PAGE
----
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|Recombinant Human BCAM protein (Catalog#10238-H08H)|
|0.2 μm filtered solution in PBS with 5% trehalose|
|Produced in rabbits immunized with purified, recombinant Human BCAM (rh BCAM; Catalog#10238-H08H; NP_005572.2; Met1-Ala547). BCAM specific IgG was purified by Human BCAM affinity chromatography.|
|WB, ELISA, IHC-P, IP|
WB: 2-5 μg/mL
ELISA: 0.1-0.2 μg/mL
This antibody can be used at 0.1-0.2 μg/mL with the appropriate secondary reagents to detect Human BCAM. The detection limit for Human BCAM is approximately 0.00975 ng/well.
IHC-P: 0.1-2 μg/mL
IP: 1-4 μg/mg of lysate
|This antibody can be stored at 2℃-8℃ for one month without detectable loss of activity. Antibody products are stable for twelve months from date of receipt when stored at -20℃ to -80℃. Preservative-Free.|
Sodium azide is recommended to avoid contamination (final concentration 0.05%-0.1%). It is toxic to cells and should be disposed of properly. Avoid repeated freeze-thaw cycles.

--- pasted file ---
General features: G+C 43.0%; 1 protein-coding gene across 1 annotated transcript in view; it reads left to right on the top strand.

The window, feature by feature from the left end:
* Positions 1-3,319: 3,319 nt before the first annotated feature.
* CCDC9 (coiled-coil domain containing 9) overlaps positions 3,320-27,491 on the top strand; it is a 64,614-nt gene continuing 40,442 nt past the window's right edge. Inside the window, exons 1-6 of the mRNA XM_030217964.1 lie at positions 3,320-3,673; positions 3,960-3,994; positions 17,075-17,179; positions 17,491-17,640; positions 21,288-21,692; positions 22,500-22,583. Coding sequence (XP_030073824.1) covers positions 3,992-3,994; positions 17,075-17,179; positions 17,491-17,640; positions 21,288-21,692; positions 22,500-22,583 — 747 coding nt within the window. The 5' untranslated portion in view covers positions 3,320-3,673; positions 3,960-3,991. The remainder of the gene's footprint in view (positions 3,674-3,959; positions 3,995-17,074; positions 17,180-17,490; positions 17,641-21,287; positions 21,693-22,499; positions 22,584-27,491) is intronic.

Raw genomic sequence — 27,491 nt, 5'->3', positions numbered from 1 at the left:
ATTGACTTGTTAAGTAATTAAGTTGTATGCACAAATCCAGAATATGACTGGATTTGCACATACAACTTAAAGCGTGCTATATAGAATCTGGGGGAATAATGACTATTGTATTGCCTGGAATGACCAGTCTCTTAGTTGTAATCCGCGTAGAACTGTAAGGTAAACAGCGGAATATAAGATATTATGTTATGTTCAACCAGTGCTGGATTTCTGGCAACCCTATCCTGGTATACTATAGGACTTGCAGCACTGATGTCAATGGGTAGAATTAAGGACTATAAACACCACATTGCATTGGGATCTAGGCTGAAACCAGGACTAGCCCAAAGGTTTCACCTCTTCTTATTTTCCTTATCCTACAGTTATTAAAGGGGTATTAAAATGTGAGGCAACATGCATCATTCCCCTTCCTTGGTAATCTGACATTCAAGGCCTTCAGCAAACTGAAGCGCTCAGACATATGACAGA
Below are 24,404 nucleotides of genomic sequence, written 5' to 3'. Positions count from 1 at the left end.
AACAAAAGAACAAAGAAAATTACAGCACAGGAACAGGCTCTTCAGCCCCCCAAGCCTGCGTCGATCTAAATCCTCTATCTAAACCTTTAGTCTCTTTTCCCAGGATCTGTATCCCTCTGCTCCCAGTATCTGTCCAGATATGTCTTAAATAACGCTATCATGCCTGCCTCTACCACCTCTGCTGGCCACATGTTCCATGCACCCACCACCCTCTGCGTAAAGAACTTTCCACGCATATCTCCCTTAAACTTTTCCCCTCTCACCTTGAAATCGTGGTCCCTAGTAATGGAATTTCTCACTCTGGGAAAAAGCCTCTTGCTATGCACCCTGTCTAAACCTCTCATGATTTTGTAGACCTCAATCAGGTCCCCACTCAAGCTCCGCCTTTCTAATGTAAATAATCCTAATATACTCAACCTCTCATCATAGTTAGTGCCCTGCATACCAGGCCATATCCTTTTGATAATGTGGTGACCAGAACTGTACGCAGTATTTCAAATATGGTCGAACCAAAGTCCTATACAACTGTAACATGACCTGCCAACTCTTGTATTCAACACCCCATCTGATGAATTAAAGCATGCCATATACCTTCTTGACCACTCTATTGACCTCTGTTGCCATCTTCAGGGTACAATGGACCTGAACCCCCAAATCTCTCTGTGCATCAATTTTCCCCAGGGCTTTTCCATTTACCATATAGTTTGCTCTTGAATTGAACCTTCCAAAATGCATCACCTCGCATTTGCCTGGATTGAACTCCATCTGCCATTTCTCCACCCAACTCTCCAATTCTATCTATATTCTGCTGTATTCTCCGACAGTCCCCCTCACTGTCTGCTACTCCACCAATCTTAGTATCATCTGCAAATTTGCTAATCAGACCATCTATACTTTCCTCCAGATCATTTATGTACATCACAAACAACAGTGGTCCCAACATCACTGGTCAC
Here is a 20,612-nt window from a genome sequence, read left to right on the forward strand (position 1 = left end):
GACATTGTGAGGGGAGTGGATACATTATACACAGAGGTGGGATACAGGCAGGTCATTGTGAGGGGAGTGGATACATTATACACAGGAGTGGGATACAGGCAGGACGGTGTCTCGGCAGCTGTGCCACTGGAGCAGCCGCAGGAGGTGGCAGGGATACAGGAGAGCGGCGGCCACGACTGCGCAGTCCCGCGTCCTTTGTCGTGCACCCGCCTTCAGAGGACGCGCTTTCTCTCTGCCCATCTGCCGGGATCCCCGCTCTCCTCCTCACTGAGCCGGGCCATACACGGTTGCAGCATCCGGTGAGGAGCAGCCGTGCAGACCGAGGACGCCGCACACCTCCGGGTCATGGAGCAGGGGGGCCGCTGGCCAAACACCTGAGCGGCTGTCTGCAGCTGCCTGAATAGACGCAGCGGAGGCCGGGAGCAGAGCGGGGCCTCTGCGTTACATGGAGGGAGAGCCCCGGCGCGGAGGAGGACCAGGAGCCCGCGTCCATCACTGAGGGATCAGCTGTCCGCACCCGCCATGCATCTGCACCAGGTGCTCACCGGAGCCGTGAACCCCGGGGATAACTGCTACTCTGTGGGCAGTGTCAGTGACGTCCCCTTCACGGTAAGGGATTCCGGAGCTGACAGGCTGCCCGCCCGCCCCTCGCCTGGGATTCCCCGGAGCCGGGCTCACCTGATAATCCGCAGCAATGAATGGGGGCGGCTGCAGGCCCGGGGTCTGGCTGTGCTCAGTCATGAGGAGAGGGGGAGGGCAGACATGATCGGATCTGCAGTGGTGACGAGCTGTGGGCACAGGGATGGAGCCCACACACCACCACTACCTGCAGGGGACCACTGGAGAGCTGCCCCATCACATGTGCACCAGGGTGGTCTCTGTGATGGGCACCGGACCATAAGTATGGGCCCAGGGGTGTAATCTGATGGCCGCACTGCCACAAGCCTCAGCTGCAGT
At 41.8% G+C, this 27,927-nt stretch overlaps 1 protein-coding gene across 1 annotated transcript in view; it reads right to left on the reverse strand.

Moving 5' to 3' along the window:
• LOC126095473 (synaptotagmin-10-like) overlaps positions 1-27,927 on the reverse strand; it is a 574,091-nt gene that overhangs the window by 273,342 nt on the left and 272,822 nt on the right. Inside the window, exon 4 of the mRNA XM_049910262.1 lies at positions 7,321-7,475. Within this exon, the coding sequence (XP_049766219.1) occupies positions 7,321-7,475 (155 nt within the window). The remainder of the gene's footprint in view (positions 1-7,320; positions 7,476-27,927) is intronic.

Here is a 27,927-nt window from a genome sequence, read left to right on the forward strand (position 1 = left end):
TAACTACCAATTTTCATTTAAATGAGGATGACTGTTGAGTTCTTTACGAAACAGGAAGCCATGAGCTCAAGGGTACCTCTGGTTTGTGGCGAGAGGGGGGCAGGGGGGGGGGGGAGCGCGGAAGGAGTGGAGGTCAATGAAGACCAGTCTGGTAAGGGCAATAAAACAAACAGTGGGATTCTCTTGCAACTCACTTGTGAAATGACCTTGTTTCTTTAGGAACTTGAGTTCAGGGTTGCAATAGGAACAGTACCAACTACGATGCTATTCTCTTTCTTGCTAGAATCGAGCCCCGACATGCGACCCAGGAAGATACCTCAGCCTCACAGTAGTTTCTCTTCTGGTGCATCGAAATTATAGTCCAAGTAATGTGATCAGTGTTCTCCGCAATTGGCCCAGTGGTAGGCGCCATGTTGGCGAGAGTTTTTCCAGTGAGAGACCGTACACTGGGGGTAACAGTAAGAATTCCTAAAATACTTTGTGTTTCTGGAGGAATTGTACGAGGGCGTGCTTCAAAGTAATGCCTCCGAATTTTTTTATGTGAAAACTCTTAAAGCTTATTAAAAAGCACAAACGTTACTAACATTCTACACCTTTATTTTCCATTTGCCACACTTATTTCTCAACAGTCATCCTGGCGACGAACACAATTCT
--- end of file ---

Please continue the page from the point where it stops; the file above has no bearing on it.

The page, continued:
The Lutheran (Lu) blood group and basal cell adhesion molecule (BCAM) antigens are both carried by 2 glycoprotein isoforms of the immunoglobulin superfamily representing receptors for the laminin alpha(5) chain. It is a transmembrane receptor with five immunoglobulin-like domains in its extracellular region, and is therefore classified as a member of the immunoglobulin (Ig) gene family. In addition to red blood cells, Lu/BCAM proteins are expressed in endothelial cells of vascular capillaries and in epithelial cells of several tissues. BCAM/LU has a wide tissue distribution with a predominant expression in the basal layer of the epithelium and the endothelium of blood vessel walls. As designated as CD239 recently, BCAM and LU share a significant sequence similarity with the CD146 (MUC18) and CD166, and themselves are adhesion molecules that bind laminin with high affinity. Laminins are found in all basement membranes and are involved in cell differentiation, adhesion, migration, and proliferation. BCAM is upregulated following malignant transformation of some cell types in vivo and in vitro, thus being a candidate molecule involved in tumor progression. In addition, BCAM interacts with integrin in sickle red cells, and thus may potentially play a role in vaso-occlusive episodes.